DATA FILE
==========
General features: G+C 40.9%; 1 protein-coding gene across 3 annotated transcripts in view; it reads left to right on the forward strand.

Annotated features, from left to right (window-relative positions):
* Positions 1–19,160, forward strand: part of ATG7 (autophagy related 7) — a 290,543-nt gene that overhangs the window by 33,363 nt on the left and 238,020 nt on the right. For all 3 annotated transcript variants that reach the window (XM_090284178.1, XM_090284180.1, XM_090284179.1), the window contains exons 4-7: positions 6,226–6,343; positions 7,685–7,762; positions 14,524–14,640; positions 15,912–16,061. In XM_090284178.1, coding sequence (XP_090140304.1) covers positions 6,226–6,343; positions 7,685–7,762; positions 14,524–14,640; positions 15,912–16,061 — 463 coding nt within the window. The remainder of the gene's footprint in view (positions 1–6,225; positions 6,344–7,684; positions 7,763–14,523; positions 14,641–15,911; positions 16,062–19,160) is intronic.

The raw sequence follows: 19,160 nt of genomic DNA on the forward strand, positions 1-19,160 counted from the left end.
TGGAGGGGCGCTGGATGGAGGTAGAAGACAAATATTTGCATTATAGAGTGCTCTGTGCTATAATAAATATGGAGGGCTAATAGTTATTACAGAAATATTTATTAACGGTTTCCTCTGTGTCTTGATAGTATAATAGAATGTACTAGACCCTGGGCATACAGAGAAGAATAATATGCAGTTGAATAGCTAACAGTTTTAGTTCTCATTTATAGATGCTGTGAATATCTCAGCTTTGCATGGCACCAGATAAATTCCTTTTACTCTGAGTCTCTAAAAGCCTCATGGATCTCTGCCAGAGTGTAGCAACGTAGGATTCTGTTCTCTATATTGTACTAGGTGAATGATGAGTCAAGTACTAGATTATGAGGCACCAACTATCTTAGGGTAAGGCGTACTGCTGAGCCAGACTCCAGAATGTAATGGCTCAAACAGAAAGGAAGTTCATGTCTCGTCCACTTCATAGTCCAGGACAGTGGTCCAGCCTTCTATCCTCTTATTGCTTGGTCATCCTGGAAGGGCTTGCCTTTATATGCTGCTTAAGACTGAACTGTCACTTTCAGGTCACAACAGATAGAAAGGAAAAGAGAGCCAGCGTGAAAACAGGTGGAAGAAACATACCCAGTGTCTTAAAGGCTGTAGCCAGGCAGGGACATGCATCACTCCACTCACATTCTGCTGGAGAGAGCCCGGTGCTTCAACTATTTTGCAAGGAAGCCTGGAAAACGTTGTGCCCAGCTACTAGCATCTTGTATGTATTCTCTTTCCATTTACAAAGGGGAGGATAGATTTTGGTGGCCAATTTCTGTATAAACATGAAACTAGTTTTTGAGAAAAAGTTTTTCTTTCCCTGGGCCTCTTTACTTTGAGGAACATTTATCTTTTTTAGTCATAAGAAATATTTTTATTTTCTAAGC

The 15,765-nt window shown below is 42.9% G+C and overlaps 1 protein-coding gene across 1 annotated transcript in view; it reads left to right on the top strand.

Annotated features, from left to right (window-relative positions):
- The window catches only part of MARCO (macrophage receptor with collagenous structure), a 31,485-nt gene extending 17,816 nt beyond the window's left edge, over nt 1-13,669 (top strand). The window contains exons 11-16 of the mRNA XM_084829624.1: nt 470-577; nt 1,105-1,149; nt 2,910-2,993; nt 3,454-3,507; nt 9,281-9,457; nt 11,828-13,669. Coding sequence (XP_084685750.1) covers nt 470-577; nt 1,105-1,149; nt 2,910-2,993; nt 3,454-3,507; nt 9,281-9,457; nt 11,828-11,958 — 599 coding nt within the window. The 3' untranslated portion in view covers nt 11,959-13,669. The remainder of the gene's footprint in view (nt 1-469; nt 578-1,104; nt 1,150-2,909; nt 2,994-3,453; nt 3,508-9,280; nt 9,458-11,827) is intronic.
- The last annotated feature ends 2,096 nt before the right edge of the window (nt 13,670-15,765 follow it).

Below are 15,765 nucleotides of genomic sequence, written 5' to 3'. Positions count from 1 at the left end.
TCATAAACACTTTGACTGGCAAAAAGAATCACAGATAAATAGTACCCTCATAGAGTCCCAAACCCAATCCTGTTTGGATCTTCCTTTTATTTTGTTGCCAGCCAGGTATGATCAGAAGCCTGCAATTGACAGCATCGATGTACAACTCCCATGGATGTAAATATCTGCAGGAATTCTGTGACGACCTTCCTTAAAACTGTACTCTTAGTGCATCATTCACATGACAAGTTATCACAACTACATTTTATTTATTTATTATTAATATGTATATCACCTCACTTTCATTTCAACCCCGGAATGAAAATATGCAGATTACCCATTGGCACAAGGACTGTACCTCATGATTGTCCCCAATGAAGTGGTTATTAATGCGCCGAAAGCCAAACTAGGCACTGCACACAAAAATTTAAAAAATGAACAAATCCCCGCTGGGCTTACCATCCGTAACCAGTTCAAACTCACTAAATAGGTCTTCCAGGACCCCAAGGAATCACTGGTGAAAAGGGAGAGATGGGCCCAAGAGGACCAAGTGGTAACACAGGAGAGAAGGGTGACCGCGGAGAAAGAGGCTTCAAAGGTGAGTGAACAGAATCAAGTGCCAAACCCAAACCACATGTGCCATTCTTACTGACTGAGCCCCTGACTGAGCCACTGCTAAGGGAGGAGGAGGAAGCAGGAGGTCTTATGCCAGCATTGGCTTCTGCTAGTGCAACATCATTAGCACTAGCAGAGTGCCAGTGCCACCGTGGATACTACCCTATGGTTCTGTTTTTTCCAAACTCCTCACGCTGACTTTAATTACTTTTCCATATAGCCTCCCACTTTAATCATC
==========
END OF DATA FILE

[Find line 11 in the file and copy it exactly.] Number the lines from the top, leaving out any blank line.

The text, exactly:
TCATAAACACTTTGACTGGCAAAAAGAATCACAGATAAATAGTACCCTCATAGAGTCCCAAACCCAATCCTGTTTGGATCTTCCTTTTATTTTGTTGCCAGCCAGGTATGATCAGAAGCCTGCAATTGACAGCATCGATGTACAACTCCCATGGATGTAAATATCTGCAGGAATTCTGTGACGACCTTCCTTAAAACTGTACTCTTAGTGCATCATTCACATGACAAGTTATCACAACTACATTTTATTTATTTATTATTAATATGTATATCACCTCACTTTCATTTCAACCCCGGAATGAAAATATGCAGATTACCCATTGGCACAAGGACTGTACCTCATGATTGTCCCCAATGAAGTGGTTATTAATGCGCCGAAAGCCAAACTAGGCACTGCACACAAAAATTTAAAAAATGAACAAATCCCCGCTGGGCTTACCATCCGTAACCAGTTCAAACTCACTAAATAGGTCTTCCAGGACCCCAAGGAATCACTGGTGAAAAGGGAGAGATGGGCCCAAGAGGACCAAGTGGTAACACAGGAGAGAAGGGTGACCGCGGAGAAAGAGGCTTCAAAGGTGAGTGAACAGAATCAAGTGCCAAACCCAAACCACATGTGCCATTCTTACTGACTGAGCCCCTGACTGAGCCACTGCTAAGGGAGGAGGAGGAAGCAGGAGGTCTTATGCCAGCATTGGCTTCTGCTAGTGCAACATCATTAGCACTAGCAGAGTGCCAGTGCCACCGTGGATACTACCCTATGGTTCTGTTTTTTCCAAACTCCTCACGCTGACTTTAATTACTTTTCCATATAGCCTCCCACTTTAATCATC